15 pre-flight checks every caravanner should undertake

15 Pre-flight checks every caravanner should undertake

15 pre-flight checks every caravanner should undertakeSo you’re all hitched up and ready to head for the horizon with your caravan – but is there anything you should be checking before you set off on your journey? Is your caravan and car really safe to venture on to the open road?

After taking my trailer tow test back in August last year it really opened my eyes to the safety side of things. There really is a large number of things that you should (most people don’t) check before you set out on your journey. In this post I am going to list those things in an attempt to make your future caravanning adventures safer for you and other road users.

Feel free to print this article and user it as a kind of check list for each journey!

Please note: This list in no particular order and is by no means a complete list. Please use the comments section at the bottom of the page to add your own tips if you feel I have missed something important from the list.

Pre-flight check 1:

This one may seem obvious but I have seen it many times – Is your caravan PROPERLY hitched up to your car? By properly  I mean that it will not jump off your towball a mile down the road. Depending on whether you have a stabiliser on your hitch head will determine the check that you should perform to ensure you are properly hitched up. If you have an AL-KO stabiliser there is a green indicator on the head of he device that tells you that you are hitch up correctly (see diagram below, green arrow points to green indicator).
ALKO AKS 3004 Stabiliser Operation

To test if you are correctly hitched up when your caravan does not have a stabiliser, simply wind the jockey wheel down further, if you are correctly hitched it should raise the car. Do not attempt to do this if you have a stabiliser fitted as this can cause serious damage to your stabiliser pads.

Pre-flight check 2:

A breakaway cable is now required by law while towing. Check that your breakaway cable is correctly attached around your towball, this video by AL-KO demonstrates how to connect your breakaway cable. I would also recommend checking that your breakaway cable is not broken or frayed as a faulty breakaway cable could prove extremely dangerous.

Pre-flight check 3:

Check that the gaiter on your damper (the corrugated rubber around the section between your a-frame and hitch head)  is not split. Any splits in the gaiter could allow grit and debris to get into the mechanism and prevent it from operating correctly. Without your damper in action an emergency stop can be very dangerous.

Pre-flight check 4:

Is your jockey wheel retracted and stowed away safely? Think of your jockey wheel as your landing gear – it is not required during the flight.

Pre-flight check 5:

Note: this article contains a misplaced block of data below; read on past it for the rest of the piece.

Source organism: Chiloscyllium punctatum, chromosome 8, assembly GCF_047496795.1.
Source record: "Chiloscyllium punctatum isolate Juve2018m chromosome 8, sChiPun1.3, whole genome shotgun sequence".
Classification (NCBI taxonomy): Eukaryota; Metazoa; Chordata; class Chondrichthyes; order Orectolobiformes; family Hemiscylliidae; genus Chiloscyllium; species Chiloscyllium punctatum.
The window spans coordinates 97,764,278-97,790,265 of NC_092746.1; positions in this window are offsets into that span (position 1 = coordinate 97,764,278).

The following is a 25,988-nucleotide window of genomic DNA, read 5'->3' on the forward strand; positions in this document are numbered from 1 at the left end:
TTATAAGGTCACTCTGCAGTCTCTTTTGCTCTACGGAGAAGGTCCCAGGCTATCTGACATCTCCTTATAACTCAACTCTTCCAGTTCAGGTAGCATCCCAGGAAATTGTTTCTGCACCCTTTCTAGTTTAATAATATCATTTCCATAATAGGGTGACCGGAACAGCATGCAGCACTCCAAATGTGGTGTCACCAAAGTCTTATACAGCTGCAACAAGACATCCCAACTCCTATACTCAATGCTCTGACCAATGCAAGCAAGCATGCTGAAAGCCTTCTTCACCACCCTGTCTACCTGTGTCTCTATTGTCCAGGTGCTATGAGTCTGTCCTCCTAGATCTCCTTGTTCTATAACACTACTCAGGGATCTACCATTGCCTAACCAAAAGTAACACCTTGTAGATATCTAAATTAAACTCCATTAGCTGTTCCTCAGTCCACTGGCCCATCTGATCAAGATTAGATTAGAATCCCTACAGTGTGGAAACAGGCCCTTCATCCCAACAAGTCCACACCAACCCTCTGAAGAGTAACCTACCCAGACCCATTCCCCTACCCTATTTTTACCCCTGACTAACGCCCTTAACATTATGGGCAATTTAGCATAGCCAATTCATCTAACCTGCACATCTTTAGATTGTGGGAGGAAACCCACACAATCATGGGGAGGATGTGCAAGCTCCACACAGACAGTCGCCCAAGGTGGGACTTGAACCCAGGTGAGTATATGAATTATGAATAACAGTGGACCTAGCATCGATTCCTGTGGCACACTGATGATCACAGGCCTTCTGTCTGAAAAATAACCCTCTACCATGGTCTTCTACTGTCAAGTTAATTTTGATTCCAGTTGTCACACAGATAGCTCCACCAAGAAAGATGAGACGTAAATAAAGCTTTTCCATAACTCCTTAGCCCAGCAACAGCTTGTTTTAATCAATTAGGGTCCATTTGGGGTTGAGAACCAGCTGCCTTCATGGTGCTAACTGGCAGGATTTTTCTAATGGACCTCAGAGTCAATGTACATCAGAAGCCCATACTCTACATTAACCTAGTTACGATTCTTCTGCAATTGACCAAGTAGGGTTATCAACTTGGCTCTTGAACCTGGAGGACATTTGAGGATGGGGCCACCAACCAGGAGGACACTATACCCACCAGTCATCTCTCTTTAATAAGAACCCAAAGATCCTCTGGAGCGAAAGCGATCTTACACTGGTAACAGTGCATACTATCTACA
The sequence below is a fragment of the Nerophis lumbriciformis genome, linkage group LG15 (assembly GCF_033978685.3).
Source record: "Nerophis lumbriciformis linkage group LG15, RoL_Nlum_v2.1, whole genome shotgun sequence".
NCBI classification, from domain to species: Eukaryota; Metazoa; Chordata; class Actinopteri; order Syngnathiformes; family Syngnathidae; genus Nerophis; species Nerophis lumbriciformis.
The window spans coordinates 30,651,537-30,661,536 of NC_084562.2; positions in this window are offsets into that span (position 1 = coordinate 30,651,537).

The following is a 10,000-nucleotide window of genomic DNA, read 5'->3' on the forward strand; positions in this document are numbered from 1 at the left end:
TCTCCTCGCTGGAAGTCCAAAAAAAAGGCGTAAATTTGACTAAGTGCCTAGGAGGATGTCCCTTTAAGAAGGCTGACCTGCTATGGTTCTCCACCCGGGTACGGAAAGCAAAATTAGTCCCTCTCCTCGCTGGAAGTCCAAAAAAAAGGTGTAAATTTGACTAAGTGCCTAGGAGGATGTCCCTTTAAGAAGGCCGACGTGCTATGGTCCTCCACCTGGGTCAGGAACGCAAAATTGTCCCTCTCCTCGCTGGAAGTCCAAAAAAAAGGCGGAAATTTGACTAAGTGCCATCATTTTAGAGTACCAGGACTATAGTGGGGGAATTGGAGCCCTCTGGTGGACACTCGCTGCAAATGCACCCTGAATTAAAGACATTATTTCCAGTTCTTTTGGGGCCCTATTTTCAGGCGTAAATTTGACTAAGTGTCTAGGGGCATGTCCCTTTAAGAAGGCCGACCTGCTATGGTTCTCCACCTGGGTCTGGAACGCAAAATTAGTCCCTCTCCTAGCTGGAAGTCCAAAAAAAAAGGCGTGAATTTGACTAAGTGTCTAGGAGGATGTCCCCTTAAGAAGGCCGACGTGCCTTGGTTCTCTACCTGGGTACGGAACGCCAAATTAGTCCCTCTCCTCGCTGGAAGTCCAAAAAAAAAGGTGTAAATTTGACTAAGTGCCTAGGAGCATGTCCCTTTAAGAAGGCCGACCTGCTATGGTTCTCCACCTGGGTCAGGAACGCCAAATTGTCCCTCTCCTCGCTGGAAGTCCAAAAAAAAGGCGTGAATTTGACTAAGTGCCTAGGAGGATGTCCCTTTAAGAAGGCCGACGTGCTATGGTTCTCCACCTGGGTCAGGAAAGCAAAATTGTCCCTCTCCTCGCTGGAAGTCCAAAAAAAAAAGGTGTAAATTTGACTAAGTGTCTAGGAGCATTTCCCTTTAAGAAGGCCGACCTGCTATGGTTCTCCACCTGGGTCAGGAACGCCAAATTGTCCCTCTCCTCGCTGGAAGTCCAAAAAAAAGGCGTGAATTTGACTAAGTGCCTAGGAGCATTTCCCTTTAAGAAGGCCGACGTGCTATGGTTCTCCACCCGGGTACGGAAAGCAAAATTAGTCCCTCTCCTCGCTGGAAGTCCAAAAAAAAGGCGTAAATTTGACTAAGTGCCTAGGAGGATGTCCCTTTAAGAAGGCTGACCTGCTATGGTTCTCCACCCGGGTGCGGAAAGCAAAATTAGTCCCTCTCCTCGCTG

Hookup leads – there are several mini checks that I would suggest you perform on your hookup leads:

  • Is the rubber insulation damaged exposing any wires?
  • Is the socket damaged in any way or missing pins?
  • Ensure the socket is not full of water or corroded as this may cause a bad connection
  • Are they connected to the car correctly – pushed all the way in?

Pre-flight check 6:

Check number 5 leads us nicely on to your road lights. Now that you have confirmed your hookup leads are correctly continue to check that all your road lights are working including:

  • Main lights
  • Brake light
  • Left indication
  • Right indication
  • Hazards
  • Remember to check for any broken light lenses as this may dazzle other road users

It is always worth asking someone to assist you in checking your lights.

Pre-flight check 7:

It is highly recommended that you check your tyre pressures before every journey with your caravan, just as it with a car. Tyre pressure gauges are very cheap and so there is no excuse not to own one – if you do not own a tyre pressure gauge buy one here. Refer to your manual for the correct tyre pressures for your caravan.

Pre-flight check 8:

Another commonly overlooked safety check that should be carried out before every journey is your wheel nuts. A torque wrench is another cheap piece of equipment that can help to prevent loss of wheels whilst towing  –  if you do not own a torque wrench buy one here! Check what torque setting your wheel nuts should be at in your caravan’s handbook.

Pre-flight check 9:

Blow outs are one of the main causes for accidents involving caravans on our roads, and the sad thing is that in most cases they could be avoided. A quick visual check of the condition of your tyre before each journey is all it takes. You want to ensure that there are no cracks or chunks out of the tyre wall as these can be signs of a weakness in the tyre. If in doubt have an expert take a look for you – better to be safe than sorry.

Pre-flight check 10 (twin axles only):

If you own a twin axle caravan it is wise to check for any bricks, wood or debris that may lodge itself between the two wheels when you set off. Many caravan owners use bricks or blocks of wood to further secure their caravan in position in storage. A brick between the wheels on the road would be ugly.

Pre-flight check 11: